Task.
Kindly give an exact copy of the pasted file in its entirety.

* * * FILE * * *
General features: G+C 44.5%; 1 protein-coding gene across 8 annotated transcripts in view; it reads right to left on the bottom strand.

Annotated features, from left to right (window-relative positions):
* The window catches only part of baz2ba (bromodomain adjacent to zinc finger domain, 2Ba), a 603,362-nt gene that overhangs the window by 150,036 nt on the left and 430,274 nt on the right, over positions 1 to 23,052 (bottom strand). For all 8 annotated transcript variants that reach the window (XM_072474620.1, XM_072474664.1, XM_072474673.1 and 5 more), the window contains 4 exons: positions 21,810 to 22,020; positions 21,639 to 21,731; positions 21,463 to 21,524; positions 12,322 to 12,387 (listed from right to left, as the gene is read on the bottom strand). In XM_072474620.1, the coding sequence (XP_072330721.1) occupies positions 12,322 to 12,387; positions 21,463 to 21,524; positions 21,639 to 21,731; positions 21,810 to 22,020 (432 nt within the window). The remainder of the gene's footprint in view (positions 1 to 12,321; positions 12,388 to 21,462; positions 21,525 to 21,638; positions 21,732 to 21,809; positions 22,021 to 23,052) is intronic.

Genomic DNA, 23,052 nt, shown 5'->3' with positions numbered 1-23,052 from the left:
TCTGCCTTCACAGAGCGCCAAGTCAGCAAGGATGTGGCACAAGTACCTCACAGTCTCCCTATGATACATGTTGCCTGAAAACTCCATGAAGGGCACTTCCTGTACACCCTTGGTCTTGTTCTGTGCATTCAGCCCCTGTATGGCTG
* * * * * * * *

General features: G+C 44.5%; 1 protein-coding gene across 8 annotated transcripts in view; it reads right to left on the bottom strand.

Annotated features, from left to right (window-relative positions):
* The window catches only part of baz2ba (bromodomain adjacent to zinc finger domain, 2Ba), a 603,362-nt gene that overhangs the window by 150,036 nt on the left and 430,274 nt on the right, over positions 1 to 23,052 (bottom strand). For all 8 annotated transcript variants that reach the window (XM_072474620.1, XM_072474664.1, XM_072474673.1 and 5 more), the window contains 4 exons: positions 21,810 to 22,020; positions 21,639 to 21,731; positions 21,463 to 21,524; positions 12,322 to 12,387 (listed from right to left, as the gene is read on the bottom strand). In XM_072474620.1, the coding sequence (XP_072330721.1) occupies positions 12,322 to 12,387; positions 21,463 to 21,524; positions 21,639 to 21,731; positions 21,810 to 22,020 (432 nt within the window). The remainder of the gene's footprint in view (positions 1 to 12,321; positions 12,388 to 21,462; positions 21,525 to 21,638; positions 21,732 to 21,809; positions 22,021 to 23,052) is intronic.

Genomic DNA, 23,052 nt, shown 5'->3' with positions numbered 1-23,052 from the left:
TCTGCCTTCACAGAGCGCCAAGTCAGCAAGGATGTGGCACAAGTACCTCACAGTCTCCCTATGATACATGTTGCCTGAAAACTCCATGAAGGGCACTTCCTGTACACCCTTGGTCTTGTTCTGTGCATTCAGCCCCTGTATGGCTG